A veteran legislator seeking to represent Rim Country in the state senate journeyed to Payson last week to unveil a bold plan to increase school funding, decrease college tuition and still reduce tax rates —mostly by closing loopholes in the existing tax code.
Flagstaff State House Rep. Tom Chabin has locked up the Democratic nomination and will face current House Rep. Chester Crandell in November. The Heber-based Crandell currently represents Rim Country in Legislative District 4, but new district lines will move both Rim Country and Heber into District 6, along with Flagstaff, Sedona, Camp Verde, and a portion of Fountain Hills.
Chabin told the Payson Democratic Women’s Club last week that Arizona will never recover economically if the Legislature doesn’t act to protect the school system and make college affordable for the state’s students.
“We have to create a system where it’s not so hard for our kids to get a degree,” said the former Coconino County Supervisor and Tuba City School Board member. “We’re not doing this for them — we’re doing this for us,” he said, noting that young people support Social Security and Medicare and determine the strength of the economy.
Chabin said independent studies have shown that the state’s total tax collections currently total about $8.6 billion — down from more than $11 billion three years ago. However, repealing exemptions to the sales tax, like food and services, could generate $10 billion in additional revenue. Eliminating loopholes in all taxes could generate a total of $20 billion.
Chabin wants to phase out or “sunset” most exemptions to the sales tax and income taxes over a period of seven years and use the extra money to lower income and sales tax rates across the board while still increasing spending, mostly on education.
He said Arizona should move from 48th in per-student spending for K-12 school to about 24th nationally, which would cost between $2.5 billion and $3 billion.
The U.S. Census Bureau puts per-student spending at $8,882, when all local, state and federal sources are combined. The 24th-ranked state, Kansas, spends $11,939 per student.
The national average stands at $12,250, according to the U.S. Census Bureau.
Next, Chabin wants to cap university tuition tuition at $1,500 per semester, compared to nearly $5,000 per semester at present.
Finally, he wants to cap community college tuition at $500 annually, less than half of the current tuition levels at most colleges.
Closing income tax and sales tax revenue loopholes would contribute only about one-third of the savings.
Another third of the money from the loophole closing could restore program cuts made in the past three years. The final third could be used to lower sales and income tax rates overall, he said.
He said voters must elect lawmakers willing to solve problems and seek solutions, rather than lawmakers trapped by ideology and a pledge to never raise taxes in any form.
“Republicans are good and decent people,” said the longtime Democrat. “They’re not crazy. But they’re trapped in ideology. Their ideology is that if you cut taxes, you’re gonna generate more taxes. Ask students whose tuition has doubled if that theory works. Ask teachers who have so many kids in their classroom they can’t teach if that theory works. Ask the Town of Payson that has lost a million dollars in state-shared revenue if that system works. Ask your school board that had to close a school and increase class sizes if that system works.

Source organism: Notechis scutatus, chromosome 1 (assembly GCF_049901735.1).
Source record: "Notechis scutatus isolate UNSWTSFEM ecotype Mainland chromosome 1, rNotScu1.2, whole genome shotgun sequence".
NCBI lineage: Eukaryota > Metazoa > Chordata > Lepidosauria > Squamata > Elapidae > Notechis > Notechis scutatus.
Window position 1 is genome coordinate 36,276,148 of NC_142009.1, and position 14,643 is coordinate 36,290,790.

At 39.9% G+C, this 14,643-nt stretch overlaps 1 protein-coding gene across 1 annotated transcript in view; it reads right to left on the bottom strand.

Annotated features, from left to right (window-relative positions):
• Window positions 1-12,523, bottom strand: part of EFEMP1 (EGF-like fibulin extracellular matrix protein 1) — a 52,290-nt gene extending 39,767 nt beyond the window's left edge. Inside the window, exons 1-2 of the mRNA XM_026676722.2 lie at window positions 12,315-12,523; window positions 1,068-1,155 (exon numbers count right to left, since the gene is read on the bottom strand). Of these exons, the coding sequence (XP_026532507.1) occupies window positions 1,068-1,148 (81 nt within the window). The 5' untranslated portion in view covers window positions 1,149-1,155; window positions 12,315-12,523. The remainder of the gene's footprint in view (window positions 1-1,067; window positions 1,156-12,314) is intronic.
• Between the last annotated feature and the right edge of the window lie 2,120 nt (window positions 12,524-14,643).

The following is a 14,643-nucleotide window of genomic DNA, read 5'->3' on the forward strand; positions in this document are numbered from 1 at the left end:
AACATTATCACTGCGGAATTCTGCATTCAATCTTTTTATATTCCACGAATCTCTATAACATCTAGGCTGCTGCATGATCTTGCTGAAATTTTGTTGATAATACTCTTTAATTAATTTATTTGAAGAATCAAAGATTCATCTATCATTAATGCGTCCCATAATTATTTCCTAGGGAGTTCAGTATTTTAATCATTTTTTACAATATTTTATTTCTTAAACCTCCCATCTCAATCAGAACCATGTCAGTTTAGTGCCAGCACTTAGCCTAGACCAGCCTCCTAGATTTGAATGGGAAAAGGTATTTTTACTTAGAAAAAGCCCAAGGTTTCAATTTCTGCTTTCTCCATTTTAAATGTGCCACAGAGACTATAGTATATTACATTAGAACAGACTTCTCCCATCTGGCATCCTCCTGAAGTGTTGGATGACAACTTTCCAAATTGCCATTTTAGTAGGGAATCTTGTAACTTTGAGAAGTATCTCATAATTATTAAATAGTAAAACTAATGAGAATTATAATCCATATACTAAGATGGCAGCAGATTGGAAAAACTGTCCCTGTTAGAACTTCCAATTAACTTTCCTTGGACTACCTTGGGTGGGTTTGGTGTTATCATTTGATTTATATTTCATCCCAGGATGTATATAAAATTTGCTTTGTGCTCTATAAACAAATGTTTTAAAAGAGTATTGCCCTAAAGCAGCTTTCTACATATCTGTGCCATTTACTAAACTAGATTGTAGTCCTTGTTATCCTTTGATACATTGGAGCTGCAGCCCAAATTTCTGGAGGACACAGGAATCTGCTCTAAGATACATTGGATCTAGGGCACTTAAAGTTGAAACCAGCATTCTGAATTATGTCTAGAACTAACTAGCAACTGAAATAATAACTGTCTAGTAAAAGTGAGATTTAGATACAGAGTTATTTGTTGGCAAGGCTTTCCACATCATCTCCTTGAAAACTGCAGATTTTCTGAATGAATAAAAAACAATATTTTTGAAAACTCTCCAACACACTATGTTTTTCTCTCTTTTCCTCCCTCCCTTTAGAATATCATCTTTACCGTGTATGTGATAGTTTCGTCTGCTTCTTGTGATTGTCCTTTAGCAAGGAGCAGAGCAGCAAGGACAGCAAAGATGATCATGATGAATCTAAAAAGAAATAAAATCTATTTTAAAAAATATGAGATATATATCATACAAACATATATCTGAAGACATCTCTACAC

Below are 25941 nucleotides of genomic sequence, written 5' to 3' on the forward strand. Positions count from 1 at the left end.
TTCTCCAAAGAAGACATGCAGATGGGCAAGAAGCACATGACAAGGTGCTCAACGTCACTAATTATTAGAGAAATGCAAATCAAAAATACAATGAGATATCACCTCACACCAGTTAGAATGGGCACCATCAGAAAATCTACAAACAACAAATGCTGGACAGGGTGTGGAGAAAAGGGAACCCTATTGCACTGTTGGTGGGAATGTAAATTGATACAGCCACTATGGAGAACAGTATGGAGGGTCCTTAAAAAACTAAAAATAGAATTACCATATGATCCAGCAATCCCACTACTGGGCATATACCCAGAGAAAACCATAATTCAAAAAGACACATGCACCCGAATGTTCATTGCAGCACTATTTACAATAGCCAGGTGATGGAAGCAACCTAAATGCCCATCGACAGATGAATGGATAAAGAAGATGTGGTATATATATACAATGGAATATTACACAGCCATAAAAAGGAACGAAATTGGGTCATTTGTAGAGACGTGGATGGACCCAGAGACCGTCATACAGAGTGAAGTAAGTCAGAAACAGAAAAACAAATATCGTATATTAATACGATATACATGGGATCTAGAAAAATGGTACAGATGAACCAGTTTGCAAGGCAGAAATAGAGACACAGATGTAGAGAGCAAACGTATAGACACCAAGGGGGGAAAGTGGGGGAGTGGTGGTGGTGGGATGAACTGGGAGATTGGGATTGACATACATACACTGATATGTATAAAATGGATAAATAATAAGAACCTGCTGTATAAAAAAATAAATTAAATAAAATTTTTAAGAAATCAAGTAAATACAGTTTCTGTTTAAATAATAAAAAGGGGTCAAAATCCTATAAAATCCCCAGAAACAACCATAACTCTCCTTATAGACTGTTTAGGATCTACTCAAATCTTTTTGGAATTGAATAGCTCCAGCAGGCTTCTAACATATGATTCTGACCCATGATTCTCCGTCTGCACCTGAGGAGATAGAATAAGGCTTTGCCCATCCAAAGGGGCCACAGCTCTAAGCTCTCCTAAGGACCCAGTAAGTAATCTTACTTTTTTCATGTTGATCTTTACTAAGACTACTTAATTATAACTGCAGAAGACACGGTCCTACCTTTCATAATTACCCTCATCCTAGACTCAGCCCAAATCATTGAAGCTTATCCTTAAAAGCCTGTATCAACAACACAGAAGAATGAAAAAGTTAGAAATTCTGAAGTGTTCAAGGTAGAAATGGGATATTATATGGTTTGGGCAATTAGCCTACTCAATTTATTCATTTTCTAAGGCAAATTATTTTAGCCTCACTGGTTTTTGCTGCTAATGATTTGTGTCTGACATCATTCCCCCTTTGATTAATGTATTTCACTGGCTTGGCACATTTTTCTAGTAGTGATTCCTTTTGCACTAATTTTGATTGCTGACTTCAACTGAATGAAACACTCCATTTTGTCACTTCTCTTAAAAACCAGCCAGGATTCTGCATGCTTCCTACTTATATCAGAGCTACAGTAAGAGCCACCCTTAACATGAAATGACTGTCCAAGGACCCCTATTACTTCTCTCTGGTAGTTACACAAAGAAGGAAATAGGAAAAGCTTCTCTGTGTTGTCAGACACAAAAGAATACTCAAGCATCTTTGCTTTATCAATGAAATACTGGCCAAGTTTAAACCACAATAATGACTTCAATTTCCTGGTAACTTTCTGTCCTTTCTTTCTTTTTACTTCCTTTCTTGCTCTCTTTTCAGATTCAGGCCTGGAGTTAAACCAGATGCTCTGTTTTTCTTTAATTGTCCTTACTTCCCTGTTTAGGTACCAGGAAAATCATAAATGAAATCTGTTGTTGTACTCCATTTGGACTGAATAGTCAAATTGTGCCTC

“The Legislature has acted deliberately to undermine schools, but they’re so driven by ideology that they don’t even know it.”
Chabin said the state must protect children — by providing access to a high quality education and preventing abuse. He noted that the Legislature has cut deeply into the ranks of Child Protective Services investigators and caseworkers and cut off medical coverage for children in low-income families.
Chabin then turned to Gila County Superior Court Judge Peter Cahill sitting in the audience.
“I have asked CPS caseworkers how often drugs and alcohol are involved in the cases they investigate — and they say 100 percent. Ask any cop that makes an arrest whether drugs, alcohol or mental illness was involved and they’ll say almost every one. What do you find in your cases here in Gila County,” Chabin asked the judge.
“It’s high. Very high,” said Cahill. “In the family court cases, it’s probably 100 percent. In criminal cases, its 60, 70, 80 percent.”
“And how often do you find that the drugs and alcohol masks an underlying mental illness?” asked Chabin.
“Often. Often,” said Cahill.”
“Couldn’t we go on and on?” Chabin asked his audience, drawing cries of assent.
He said he hopes to appeal to moderate Republicans tired of the ideological extremes of many current office holders, including Crandell who Chabin criticized for supporting a bill that would allow students and staff to carry guns on school campuses and bills that seek to take over control of federal land in the state.
“People are tired of the partisan bickering,” said Chabin. “I’m tired of it and I live with it.”